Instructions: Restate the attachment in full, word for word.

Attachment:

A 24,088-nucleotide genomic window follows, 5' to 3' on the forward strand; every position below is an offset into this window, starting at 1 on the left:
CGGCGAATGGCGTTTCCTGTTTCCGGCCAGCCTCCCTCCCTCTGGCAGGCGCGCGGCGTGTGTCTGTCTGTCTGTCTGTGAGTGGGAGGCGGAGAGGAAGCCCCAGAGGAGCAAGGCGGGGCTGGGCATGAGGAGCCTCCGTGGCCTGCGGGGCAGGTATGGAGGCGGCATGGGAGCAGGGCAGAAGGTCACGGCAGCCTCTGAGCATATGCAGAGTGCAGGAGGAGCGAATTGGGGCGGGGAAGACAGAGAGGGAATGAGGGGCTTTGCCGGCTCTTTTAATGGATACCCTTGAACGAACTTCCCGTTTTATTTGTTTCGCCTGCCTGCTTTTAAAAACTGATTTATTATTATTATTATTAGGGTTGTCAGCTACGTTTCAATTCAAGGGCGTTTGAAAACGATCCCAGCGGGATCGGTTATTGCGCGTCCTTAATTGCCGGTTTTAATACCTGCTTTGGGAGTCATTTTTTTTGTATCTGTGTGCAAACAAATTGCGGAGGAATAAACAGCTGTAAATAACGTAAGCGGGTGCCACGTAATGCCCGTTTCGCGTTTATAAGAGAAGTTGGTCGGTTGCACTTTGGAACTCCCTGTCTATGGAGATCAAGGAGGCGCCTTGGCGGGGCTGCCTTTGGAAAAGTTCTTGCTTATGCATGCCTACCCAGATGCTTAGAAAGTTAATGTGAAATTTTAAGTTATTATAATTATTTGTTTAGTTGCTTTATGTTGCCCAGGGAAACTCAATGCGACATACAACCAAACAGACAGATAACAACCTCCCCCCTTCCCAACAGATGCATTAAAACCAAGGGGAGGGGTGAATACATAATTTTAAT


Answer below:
A 24,088-nucleotide genomic window follows, 5' to 3' on the forward strand; every position below is an offset into this window, starting at 1 on the left:
CGGCGAATGGCGTTTCCTGTTTCCGGCCAGCCTCCCTCCCTCTGGCAGGCGCGCGGCGTGTGTCTGTCTGTCTGTCTGTGAGTGGGAGGCGGAGAGGAAGCCCCAGAGGAGCAAGGCGGGGCTGGGCATGAGGAGCCTCCGTGGCCTGCGGGGCAGGTATGGAGGCGGCATGGGAGCAGGGCAGAAGGTCACGGCAGCCTCTGAGCATATGCAGAGTGCAGGAGGAGCGAATTGGGGCGGGGAAGACAGAGAGGGAATGAGGGGCTTTGCCGGCTCTTTTAATGGATACCCTTGAACGAACTTCCCGTTTTATTTGTTTCGCCTGCCTGCTTTTAAAAACTGATTTATTATTATTATTATTAGGGTTGTCAGCTACGTTTCAATTCAAGGGCGTTTGAAAACGATCCCAGCGGGATCGGTTATTGCGCGTCCTTAATTGCCGGTTTTAATACCTGCTTTGGGAGTCATTTTTTTTGTATCTGTGTGCAAACAAATTGCGGAGGAATAAACAGCTGTAAATAACGTAAGCGGGTGCCACGTAATGCCCGTTTCGCGTTTATAAGAGAAGTTGGTCGGTTGCACTTTGGAACTCCCTGTCTATGGAGATCAAGGAGGCGCCTTGGCGGGGCTGCCTTTGGAAAAGTTCTTGCTTATGCATGCCTACCCAGATGCTTAGAAAGTTAATGTGAAATTTTAAGTTATTATAATTATTTGTTTAGTTGCTTTATGTTGCCCAGGGAAACTCAATGCGACATACAACCAAACAGACAGATAACAACCTCCCCCCTTCCCAACAGATGCATTAAAACCAAGGGGAGGGGTGAATACATAATTTTAAT